A great way to accomplish this is to use a self-directed IRA or self-directed 401(k). These accounts have the advantage of giving you great control of how you save and invest for retirement, transforming retirement investing into just another part of your business about which your passions can be strong and focused.

Some particularly astute entrepreneurs even combine retirement planning and business funding by using the rollover as business startup (ROBS) strategy. This complex, but powerful, strategy enables savvy entrepreneurs to partially fund their business ventures using their current 401(k) savings and then funnel some of their new business' profits back into their retirement account completely free of taxes!

Related: Here's How Much a Millennial Needs to Save Each Month to Retire With $5 Million

3: Am I preparing for when what we do isn't working any more?

Innovation is a key requirement for every single business, no matter the size. In fact, innovation is particularly important for small companies, as corporate behemoths are sometimes able to survive purely on the strength of long-established cash flows. That's not an option for the entrepreneur.

Here's a great example: In the late 1990s, I created a training program and software system that enabled real estate investors to use the internet to find profitable deals more quickly than ever before. It was a great idea and the market loved it. In turn. Our company did very well , but I rested on my laurels. I relied on my ability to sell our program rather than constantly making the program better and better. Three short years later, even though my system was still effective and powerful, it was being outsold and beaten by competitors who had come up with new and better ways to do the same things my system offered. My previously very profitable business ceased to exist.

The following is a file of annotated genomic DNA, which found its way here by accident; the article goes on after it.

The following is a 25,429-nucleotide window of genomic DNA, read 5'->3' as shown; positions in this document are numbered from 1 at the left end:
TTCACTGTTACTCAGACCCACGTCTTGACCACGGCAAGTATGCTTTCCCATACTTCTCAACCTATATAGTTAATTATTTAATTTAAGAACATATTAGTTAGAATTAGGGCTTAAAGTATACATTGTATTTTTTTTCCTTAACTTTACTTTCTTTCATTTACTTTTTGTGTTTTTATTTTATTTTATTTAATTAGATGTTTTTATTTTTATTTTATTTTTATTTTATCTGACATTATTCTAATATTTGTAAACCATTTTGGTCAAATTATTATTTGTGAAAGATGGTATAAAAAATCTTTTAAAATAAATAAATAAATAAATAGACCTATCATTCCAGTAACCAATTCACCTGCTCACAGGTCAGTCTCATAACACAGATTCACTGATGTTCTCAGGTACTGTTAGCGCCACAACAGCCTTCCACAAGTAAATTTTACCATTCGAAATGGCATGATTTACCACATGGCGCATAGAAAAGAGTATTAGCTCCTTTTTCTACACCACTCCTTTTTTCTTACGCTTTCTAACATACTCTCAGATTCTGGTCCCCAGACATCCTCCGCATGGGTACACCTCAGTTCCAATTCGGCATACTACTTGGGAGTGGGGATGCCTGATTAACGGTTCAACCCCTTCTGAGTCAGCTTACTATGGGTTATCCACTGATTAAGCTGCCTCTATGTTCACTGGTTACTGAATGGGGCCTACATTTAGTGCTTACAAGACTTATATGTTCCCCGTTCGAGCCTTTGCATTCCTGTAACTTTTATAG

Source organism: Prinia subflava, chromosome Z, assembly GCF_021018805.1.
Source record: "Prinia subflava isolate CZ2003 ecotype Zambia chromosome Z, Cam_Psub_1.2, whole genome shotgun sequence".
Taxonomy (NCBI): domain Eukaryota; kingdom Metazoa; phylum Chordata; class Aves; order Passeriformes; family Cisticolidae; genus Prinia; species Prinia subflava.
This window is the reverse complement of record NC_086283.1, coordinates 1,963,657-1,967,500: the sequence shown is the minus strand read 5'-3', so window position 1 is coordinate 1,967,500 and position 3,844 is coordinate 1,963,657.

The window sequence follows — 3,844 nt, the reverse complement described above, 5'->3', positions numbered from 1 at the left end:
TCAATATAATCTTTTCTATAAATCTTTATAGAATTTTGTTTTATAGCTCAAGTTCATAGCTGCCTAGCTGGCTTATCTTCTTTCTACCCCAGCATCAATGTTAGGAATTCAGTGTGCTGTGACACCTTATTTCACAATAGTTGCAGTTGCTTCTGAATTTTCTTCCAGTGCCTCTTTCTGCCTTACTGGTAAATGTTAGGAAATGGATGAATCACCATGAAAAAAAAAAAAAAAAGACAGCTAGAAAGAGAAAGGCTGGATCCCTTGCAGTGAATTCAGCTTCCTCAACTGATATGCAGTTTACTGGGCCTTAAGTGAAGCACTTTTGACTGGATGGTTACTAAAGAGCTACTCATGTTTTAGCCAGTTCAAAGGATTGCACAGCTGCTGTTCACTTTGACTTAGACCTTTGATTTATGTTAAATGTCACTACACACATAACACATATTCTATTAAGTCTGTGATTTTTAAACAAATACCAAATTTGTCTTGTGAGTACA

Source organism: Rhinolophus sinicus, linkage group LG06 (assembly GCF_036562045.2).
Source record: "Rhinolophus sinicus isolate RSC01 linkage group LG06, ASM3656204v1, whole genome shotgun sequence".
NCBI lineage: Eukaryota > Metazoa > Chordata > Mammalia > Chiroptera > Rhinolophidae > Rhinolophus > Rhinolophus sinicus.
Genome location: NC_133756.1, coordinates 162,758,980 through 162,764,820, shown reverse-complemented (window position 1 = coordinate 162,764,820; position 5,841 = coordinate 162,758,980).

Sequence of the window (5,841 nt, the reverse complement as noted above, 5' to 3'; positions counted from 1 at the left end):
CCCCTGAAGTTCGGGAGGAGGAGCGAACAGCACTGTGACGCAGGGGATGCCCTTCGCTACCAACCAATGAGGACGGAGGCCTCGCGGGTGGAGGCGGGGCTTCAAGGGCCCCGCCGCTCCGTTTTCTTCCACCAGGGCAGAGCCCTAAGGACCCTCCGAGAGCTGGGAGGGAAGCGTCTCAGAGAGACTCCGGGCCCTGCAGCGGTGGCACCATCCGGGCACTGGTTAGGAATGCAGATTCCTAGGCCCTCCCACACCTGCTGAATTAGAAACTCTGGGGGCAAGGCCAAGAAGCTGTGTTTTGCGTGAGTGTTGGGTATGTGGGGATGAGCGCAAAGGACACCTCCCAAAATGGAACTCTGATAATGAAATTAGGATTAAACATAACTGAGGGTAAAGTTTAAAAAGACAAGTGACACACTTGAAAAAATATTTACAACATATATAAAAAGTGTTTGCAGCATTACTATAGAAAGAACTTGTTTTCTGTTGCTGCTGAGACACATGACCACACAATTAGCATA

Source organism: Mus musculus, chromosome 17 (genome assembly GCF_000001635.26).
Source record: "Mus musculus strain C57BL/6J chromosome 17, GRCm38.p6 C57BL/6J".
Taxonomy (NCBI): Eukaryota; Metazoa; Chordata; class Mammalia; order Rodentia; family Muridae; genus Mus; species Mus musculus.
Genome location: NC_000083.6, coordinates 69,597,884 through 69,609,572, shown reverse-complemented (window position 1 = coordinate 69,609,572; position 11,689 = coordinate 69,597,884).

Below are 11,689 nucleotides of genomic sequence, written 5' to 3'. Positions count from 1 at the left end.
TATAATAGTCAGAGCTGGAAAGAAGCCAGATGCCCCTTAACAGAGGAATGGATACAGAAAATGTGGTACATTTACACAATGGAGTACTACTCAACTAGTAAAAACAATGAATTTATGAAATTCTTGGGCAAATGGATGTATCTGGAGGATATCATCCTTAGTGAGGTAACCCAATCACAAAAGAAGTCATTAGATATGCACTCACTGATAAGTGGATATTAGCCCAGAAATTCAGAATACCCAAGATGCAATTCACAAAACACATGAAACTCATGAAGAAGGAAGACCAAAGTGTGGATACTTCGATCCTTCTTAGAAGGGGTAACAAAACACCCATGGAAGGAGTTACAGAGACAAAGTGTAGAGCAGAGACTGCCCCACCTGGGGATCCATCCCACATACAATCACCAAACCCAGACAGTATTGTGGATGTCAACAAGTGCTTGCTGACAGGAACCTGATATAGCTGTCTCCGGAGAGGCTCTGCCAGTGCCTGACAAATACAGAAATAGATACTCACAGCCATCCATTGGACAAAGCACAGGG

My problem was innovation. I failed to continue to push for more and better results for my clients, and the market taught me that I was replaceable.

Related: 5 Reasons Your Creativity Is Your Greatest Asset

It may not be clear that innovation is a financial management issue, but it certainly is. Innovation is the future of your company, just as the present of your company is whatever product or service you currently offer. You must dedicate resources -- both time and money -- to innovation. If you do not, you're being an unwise steward of your business' assets.

So, did you ask your spouse these questions? Were the answers painful? If they were, that's great, because small entrepreneurial businesses are where good strategy and wise management principles are established and refined. Do some refining! If you're not doing these things correctly, correct them now while your business is small enough to be easily molded into something stronger and better. By tackling these issues today, your company's future -- and your family's future -- can be bright, successful and the envy of the world.

Bryan Ellis

CEO of Self Directed Investor Society

Bryan Ellis is host of Self Directed Investor Radio and CEO of the Self Directed Investor Society, a private association of affluent investors. Ellis is also the investment manager of a real estate-focused private equity fund and is known as an expert in the use of self directed IRA and self-directed 401(k) accounts.